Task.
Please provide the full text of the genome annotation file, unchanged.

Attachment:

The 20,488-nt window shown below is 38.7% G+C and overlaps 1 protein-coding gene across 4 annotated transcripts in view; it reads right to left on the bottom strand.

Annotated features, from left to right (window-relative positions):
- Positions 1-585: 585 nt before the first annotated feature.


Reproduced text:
The 20,488-nt window shown below is 38.7% G+C and overlaps 1 protein-coding gene across 4 annotated transcripts in view; it reads right to left on the bottom strand.

Annotated features, from left to right (window-relative positions):
- Positions 1-585: 585 nt before the first annotated feature.